A interview post with Jen Greyson.
I think it’s safe to assume most authors would jump at the chance to work with the publisher behind Fifty Shades of Grey, one of the most successful book titles of the past few years. For author Jen Greyson, this was the dream scenario—and it came true! I had an opportunity recently to sit down and ask Jen a few questions about her experience working with the publisher. Read on, and come back tomorrow to hear the rest of the story.
EB: First of all, Jen, could tell us about your first book?
JG: Lightning Rider is about Evy Rivera, the first female time traveler, but she has no idea that she comes from a long line of lightning riders—travelers who use lightning to cross dimensional chess boards and affect history. In fact, none of her living family knows. Their mentors lost them about six decades ago, but they haven’t been looking for a girl… because there’s never been one. Evy’s a badass, complete with lightning bullwhips and an attitude to match. Her first historical alteration takes her back to ancient Spain where her fate tangles with a Roman warrior set on conquering northern Spain. Together they must work to defeat a legendary man in order for Spain to fall. The Roman teaches her how to handle her lightning and there’s more electricity between the two of them than any of her weapons. Her mentors don’t always tell her the truth and Evy has to figure out the hidden agendas before she unmakes the wrong history. (The sequel, Shadow Boxer, is also available.)
EB: How did you attract the attention of your publisher?
JR: After E.L. James landed her seven figure deal with Random House for Fifty Shades, I went looking for the publisher that made it happen. I found the tiny Australian house, The Writer’s Coffee Shop, and send my manuscript in. They loved it and I was really excited to learn the marketing techniques they used to make Fifty Shades a household name.
EB: Talk about the initial contract you received from them, and your initial reaction to it.
JR: The initial contract was surprisingly simple and didn’t have a lot of the clauses I’d heard horror stories about. They asked things that I didn’t agree with and because I’d attended a Superstars Writing Seminar and read a lot of Kris Rusch’s blog, I knew that I could push back on the terms that needed adjusting. But I was also willing to give up some things in order to gain their marketing team.
EB: What did you do next?
JR: I consulted with my mentors about several of the terms and they suggested some new ones to include. I already had a list from reading How to Be Your Own Literary Agent and Kris’s blogs/books, but knew that the negotiation process was critical and I needed to ask for everything I wanted in the first swing to begin the back and forth. Because they were an Australian house, their paperback prices were super high, so we did an ebook only deal. The negotiations were all handled via email with some back and forth. In the end, I was happy with the final terms and it was a fair negotiation with lots of back and forth.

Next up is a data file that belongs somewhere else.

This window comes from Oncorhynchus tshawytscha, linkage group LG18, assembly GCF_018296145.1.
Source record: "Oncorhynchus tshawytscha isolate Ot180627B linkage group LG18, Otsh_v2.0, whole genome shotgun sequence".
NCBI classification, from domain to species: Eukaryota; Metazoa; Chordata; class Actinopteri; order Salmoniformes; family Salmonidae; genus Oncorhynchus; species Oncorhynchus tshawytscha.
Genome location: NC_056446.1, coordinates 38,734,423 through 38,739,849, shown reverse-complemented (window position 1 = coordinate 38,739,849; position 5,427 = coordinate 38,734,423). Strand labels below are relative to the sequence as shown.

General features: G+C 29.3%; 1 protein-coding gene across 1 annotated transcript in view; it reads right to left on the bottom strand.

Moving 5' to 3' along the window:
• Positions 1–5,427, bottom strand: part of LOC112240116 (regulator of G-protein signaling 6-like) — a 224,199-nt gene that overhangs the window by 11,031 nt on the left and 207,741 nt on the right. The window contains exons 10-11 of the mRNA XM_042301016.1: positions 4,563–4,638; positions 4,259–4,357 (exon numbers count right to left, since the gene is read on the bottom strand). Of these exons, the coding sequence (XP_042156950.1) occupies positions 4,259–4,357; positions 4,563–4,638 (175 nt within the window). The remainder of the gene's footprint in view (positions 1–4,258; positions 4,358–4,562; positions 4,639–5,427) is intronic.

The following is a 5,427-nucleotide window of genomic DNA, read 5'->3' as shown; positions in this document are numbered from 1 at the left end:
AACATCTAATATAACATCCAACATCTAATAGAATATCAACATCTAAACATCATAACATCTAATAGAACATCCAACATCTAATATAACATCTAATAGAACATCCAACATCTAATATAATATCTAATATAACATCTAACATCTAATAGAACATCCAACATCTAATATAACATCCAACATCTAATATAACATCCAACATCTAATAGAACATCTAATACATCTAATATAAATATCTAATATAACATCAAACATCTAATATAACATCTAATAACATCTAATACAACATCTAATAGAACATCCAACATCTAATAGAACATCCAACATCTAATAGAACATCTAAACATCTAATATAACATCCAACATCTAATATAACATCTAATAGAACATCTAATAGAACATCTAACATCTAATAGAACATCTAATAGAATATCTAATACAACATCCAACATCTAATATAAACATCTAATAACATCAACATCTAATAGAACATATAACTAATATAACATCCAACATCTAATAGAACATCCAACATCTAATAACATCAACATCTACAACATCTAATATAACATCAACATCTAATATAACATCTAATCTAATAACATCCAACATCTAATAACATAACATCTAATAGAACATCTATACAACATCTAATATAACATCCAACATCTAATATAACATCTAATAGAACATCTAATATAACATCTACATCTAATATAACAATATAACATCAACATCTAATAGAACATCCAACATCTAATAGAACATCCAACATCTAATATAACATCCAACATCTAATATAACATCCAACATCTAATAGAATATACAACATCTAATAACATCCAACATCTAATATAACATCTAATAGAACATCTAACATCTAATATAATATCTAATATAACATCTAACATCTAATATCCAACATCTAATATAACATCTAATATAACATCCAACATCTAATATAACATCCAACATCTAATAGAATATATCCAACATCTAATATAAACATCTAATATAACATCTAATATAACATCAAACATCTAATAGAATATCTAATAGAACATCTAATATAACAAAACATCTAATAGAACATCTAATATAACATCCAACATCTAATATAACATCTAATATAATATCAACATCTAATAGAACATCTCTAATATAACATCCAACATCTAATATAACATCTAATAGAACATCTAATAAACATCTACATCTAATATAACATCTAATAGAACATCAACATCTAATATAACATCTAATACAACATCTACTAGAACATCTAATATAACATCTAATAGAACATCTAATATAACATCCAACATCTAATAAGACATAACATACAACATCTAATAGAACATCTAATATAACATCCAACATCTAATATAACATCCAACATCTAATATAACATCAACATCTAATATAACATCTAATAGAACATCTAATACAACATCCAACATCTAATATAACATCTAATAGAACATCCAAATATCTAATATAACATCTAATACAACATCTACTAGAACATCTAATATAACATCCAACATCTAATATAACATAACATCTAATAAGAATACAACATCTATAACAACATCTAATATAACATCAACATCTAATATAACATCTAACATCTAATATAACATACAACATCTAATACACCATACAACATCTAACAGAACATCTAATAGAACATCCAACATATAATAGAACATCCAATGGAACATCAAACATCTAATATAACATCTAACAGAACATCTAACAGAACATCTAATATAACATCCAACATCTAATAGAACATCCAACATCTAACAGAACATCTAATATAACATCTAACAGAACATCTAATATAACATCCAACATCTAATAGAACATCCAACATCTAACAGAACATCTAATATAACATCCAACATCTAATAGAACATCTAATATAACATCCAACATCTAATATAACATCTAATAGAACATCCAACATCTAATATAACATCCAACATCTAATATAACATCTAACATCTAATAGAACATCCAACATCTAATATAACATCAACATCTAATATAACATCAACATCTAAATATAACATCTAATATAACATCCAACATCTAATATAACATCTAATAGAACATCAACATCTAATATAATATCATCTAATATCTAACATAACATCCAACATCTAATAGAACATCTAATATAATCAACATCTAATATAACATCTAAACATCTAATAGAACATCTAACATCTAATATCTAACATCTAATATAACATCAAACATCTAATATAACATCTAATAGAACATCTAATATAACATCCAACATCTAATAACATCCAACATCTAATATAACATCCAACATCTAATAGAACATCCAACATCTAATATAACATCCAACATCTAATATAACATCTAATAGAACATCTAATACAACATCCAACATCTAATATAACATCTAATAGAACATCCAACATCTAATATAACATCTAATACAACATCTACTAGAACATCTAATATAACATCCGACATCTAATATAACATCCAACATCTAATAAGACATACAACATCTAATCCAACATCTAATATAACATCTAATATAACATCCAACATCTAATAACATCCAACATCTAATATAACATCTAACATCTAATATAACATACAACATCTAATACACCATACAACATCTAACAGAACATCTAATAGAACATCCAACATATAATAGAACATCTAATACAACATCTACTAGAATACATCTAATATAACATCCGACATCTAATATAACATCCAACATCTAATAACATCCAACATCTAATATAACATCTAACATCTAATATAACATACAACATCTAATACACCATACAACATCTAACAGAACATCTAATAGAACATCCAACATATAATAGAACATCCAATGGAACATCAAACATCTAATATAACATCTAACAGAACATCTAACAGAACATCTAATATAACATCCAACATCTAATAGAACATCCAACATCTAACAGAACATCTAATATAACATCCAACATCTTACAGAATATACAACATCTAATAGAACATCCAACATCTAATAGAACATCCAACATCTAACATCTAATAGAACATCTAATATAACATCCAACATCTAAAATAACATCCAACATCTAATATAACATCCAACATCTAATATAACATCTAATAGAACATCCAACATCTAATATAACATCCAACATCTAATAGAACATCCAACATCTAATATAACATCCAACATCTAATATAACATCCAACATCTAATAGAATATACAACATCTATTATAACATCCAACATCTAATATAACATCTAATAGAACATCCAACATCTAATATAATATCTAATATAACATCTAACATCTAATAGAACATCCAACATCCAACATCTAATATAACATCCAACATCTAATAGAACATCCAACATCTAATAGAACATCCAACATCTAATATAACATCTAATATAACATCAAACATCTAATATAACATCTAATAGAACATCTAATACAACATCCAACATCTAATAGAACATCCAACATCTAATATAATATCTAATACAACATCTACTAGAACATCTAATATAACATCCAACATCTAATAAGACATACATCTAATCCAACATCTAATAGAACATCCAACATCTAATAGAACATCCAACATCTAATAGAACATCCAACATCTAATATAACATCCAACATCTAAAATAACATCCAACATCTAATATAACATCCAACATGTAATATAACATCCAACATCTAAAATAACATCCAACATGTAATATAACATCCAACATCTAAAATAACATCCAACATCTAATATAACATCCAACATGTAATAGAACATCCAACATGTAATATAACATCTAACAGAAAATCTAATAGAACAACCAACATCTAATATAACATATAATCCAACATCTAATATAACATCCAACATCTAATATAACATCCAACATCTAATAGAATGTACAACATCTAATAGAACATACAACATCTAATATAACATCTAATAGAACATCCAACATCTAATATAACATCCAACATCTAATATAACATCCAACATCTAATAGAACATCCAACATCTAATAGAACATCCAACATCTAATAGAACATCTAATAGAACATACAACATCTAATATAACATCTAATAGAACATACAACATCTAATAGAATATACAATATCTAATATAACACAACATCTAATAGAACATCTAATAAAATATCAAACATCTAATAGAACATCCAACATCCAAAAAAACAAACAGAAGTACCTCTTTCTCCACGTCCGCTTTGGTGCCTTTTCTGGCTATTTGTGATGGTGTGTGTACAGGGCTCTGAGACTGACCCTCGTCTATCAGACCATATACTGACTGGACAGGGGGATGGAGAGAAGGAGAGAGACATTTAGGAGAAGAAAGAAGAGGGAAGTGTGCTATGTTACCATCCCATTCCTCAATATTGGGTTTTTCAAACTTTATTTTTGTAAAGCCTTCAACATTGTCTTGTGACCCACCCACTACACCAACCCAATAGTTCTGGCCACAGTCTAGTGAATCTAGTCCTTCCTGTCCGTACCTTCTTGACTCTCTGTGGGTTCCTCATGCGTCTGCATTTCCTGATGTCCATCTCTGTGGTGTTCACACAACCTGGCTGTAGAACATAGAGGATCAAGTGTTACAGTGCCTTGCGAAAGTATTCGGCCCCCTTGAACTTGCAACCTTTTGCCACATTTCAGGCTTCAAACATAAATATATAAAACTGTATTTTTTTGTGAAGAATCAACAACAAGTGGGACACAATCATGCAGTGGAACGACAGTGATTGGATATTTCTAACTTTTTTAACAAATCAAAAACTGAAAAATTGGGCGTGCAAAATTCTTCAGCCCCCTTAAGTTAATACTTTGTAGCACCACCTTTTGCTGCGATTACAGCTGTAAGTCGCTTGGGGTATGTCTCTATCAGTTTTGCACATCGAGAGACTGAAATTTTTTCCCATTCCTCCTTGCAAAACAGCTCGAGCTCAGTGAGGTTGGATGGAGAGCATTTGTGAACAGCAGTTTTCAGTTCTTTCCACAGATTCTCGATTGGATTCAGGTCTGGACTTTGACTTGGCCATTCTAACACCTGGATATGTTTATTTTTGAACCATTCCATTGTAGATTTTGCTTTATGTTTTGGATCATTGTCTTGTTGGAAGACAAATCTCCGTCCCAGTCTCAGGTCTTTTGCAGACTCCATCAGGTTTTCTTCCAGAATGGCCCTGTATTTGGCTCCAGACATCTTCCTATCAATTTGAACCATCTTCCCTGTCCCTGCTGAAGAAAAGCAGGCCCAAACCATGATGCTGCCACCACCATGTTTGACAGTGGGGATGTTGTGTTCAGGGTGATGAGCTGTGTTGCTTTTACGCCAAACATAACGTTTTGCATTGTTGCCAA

EB: How difficult overall was it to negotiate these clauses? A lot of people believe that first-time authors have no leverage and therefore can’t negotiate much of any significance. How does your experience stack up against that?
JR: I was under that myth too! And honestly, had I not gone to Superstars just a few months before, I’d have signed the original contract. I had my eyes opened at that seminar and really understood the positioning I had and was then in a mental place that I treated it like any other negotiation/business deal I’d have done in the non-publishing world.
In my experience, I was able to ask for what I wanted, and for the most part, got everything I asked for. The publishers were willing to negotiate nearly all the points I wanted. There were also a few that I had to willingly give up, so it was a typical business transaction where each side met in the middle.
I was working with a very small boutique/indie publisher. I would imagine every publisher handles things differently, so my experience may differ vastly from what someone might find with a different house.
Even with this publisher, the negotiations for book two did not go as smoothly, and I ultimately did not accept their second contract because I didn’t feel the terms where acceptable. We negotiated for a couple months and couldn’t come to an agreement… so even with the same author, same publisher, the experiences were vastly different.
Come back tomorrow for the interview’s conclusion.
From the moment she decided on a degree in Equestrian Studies, Jen Greyson’s life has been one unscripted adventure after another. Leaving the cowboy state of Wyoming to train show horses in France, Switzerland, and Germany, she’s lived life without much of a plan, but always a book in her suitcase. Now a wife and mom to two young boys, she relies on her adventurous, passionate characters to be the risk-takers. Jen also writes university courses and corporate training material when she’s not enjoying the wilds of the west via wakeboard or snowmobile.
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